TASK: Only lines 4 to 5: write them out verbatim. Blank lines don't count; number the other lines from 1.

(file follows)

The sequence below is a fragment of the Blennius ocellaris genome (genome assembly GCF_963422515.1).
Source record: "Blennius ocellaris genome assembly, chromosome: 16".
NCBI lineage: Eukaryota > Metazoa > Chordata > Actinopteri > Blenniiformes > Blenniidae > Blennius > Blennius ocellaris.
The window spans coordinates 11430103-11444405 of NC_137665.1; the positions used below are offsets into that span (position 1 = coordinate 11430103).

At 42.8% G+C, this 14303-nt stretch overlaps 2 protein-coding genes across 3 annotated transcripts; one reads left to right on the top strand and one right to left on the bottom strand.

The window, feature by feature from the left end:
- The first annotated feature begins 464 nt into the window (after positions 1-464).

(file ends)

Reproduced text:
The window spans coordinates 11430103-11444405 of NC_137665.1; the positions used below are offsets into that span (position 1 = coordinate 11430103).

At 42.8% G+C, this 14303-nt stretch overlaps 2 protein-coding genes across 3 annotated transcripts; one reads left to right on the top strand and one right to left on the bottom strand.